Figure 1 - Overview of the Grannyguard device.
Figure 1 - Overview of the Grannyguard device.

In this blog we talk to pikkerton’s CEO, Lothar Feige, to find out more about this unique solution, how the idea came about, and the technology that makes it all possible.

Actively Taking the Passive to the Next Level

According to the Grannyguard website, falls account for more than 75% of accidental deaths at home for people aged 65 and over. Lothar says that timing is critical in such emergencies, so devices should send alerts about critical situations immediately after recognizing a lack of activity by a person. Unfortunately, most traditionally passive devices fail to meet this requirement. With such dire statistics and consequences, pikkerton felt that technology could better detect falls and provide faster alerts.

Building on the idea of using 100% passive sensors, pikkerton sought to develop a more intelligent solution that takes advantage of today’s IoT chipsets and communications technology while still remaining energy efficient. Using ultra-sensitive sensors to analyze infrared radiation from the human body, the Grannyguard detects and analyzes thermal energy signatures, avoiding the need for cameras and other sophisticated sensors. Figure 2 illustrates how this could look from the device’s perspective:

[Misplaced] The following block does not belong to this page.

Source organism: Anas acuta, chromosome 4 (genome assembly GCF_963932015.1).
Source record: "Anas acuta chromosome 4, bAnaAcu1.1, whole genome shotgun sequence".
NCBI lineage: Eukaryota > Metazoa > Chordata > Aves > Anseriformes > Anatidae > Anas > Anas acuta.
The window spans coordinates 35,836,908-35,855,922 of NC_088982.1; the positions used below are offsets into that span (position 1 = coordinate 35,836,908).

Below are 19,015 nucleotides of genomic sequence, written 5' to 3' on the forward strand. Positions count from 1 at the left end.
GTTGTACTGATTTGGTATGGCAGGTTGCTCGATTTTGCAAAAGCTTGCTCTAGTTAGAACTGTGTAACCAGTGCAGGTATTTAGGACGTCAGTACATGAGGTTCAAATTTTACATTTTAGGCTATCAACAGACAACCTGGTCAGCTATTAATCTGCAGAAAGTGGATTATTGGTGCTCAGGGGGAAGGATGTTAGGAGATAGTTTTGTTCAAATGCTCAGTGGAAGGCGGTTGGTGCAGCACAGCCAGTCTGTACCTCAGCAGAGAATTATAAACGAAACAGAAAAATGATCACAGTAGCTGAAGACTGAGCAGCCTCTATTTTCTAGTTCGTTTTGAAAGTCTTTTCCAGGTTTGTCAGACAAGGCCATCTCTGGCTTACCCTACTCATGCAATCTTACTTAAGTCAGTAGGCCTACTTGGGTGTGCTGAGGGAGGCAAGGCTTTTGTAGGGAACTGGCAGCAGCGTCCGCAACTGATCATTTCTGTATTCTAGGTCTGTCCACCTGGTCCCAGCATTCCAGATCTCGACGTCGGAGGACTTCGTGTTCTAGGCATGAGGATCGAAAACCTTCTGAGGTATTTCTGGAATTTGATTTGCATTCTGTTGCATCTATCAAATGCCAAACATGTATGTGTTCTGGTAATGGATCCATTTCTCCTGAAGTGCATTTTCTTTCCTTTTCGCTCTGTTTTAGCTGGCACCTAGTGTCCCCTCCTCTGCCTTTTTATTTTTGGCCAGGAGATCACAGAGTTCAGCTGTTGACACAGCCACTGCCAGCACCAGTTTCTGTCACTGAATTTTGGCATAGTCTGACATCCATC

Figure 2 - The Grannyguard analyzes heat maps to detect a fallen user.
Figure 2 - The Grannyguard analyzes heat maps to detect a fallen user.